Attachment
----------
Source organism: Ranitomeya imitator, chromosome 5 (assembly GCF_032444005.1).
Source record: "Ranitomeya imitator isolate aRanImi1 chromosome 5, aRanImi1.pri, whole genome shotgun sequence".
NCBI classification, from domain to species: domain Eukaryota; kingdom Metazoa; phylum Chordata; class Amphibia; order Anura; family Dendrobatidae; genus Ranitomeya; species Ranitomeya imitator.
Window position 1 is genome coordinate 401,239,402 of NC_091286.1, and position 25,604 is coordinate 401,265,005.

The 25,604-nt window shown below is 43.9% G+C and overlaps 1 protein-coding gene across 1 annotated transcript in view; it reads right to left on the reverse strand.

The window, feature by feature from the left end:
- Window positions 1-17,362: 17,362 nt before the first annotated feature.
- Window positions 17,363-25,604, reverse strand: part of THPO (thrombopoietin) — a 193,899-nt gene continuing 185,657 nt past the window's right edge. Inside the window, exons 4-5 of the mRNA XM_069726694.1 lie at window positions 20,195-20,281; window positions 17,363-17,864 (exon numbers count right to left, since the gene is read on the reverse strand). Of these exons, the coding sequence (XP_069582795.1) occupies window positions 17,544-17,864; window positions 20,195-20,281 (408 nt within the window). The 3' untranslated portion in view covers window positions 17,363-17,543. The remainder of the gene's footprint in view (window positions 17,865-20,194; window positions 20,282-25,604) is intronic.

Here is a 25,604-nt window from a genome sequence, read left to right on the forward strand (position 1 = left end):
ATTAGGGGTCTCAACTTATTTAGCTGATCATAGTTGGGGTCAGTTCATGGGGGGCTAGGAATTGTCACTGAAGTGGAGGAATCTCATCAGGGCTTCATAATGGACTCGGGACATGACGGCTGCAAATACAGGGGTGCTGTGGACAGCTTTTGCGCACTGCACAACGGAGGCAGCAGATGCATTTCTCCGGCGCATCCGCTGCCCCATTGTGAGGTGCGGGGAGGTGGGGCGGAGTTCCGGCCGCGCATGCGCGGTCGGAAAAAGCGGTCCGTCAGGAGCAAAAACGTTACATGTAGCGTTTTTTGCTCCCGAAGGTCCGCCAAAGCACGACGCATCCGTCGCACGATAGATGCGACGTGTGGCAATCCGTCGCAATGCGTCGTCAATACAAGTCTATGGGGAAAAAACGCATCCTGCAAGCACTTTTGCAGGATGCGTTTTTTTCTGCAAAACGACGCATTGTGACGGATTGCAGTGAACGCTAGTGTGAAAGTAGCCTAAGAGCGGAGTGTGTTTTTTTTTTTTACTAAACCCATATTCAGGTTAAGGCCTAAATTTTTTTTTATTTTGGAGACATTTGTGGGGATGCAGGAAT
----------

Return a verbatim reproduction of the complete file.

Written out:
Source organism: Ranitomeya imitator, chromosome 5 (assembly GCF_032444005.1).
Source record: "Ranitomeya imitator isolate aRanImi1 chromosome 5, aRanImi1.pri, whole genome shotgun sequence".
NCBI classification, from domain to species: domain Eukaryota; kingdom Metazoa; phylum Chordata; class Amphibia; order Anura; family Dendrobatidae; genus Ranitomeya; species Ranitomeya imitator.
Window position 1 is genome coordinate 401,239,402 of NC_091286.1, and position 25,604 is coordinate 401,265,005.

The 25,604-nt window shown below is 43.9% G+C and overlaps 1 protein-coding gene across 1 annotated transcript in view; it reads right to left on the reverse strand.

The window, feature by feature from the left end:
- Window positions 1-17,362: 17,362 nt before the first annotated feature.
- Window positions 17,363-25,604, reverse strand: part of THPO (thrombopoietin) — a 193,899-nt gene continuing 185,657 nt past the window's right edge. Inside the window, exons 4-5 of the mRNA XM_069726694.1 lie at window positions 20,195-20,281; window positions 17,363-17,864 (exon numbers count right to left, since the gene is read on the reverse strand). Of these exons, the coding sequence (XP_069582795.1) occupies window positions 17,544-17,864; window positions 20,195-20,281 (408 nt within the window). The 3' untranslated portion in view covers window positions 17,363-17,543. The remainder of the gene's footprint in view (window positions 17,865-20,194; window positions 20,282-25,604) is intronic.

Here is a 25,604-nt window from a genome sequence, read left to right on the forward strand (position 1 = left end):
ATTAGGGGTCTCAACTTATTTAGCTGATCATAGTTGGGGTCAGTTCATGGGGGGCTAGGAATTGTCACTGAAGTGGAGGAATCTCATCAGGGCTTCATAATGGACTCGGGACATGACGGCTGCAAATACAGGGGTGCTGTGGACAGCTTTTGCGCACTGCACAACGGAGGCAGCAGATGCATTTCTCCGGCGCATCCGCTGCCCCATTGTGAGGTGCGGGGAGGTGGGGCGGAGTTCCGGCCGCGCATGCGCGGTCGGAAAAAGCGGTCCGTCAGGAGCAAAAACGTTACATGTAGCGTTTTTTGCTCCCGAAGGTCCGCCAAAGCACGACGCATCCGTCGCACGATAGATGCGACGTGTGGCAATCCGTCGCAATGCGTCGTCAATACAAGTCTATGGGGAAAAAACGCATCCTGCAAGCACTTTTGCAGGATGCGTTTTTTTCTGCAAAACGACGCATTGTGACGGATTGCAGTGAACGCTAGTGTGAAAGTAGCCTAAGAGCGGAGTGTGTTTTTTTTTTTTACTAAACCCATATTCAGGTTAAGGCCTAAATTTTTTTTTATTTTGGAGACATTTGTGGGGATGCAGGAAT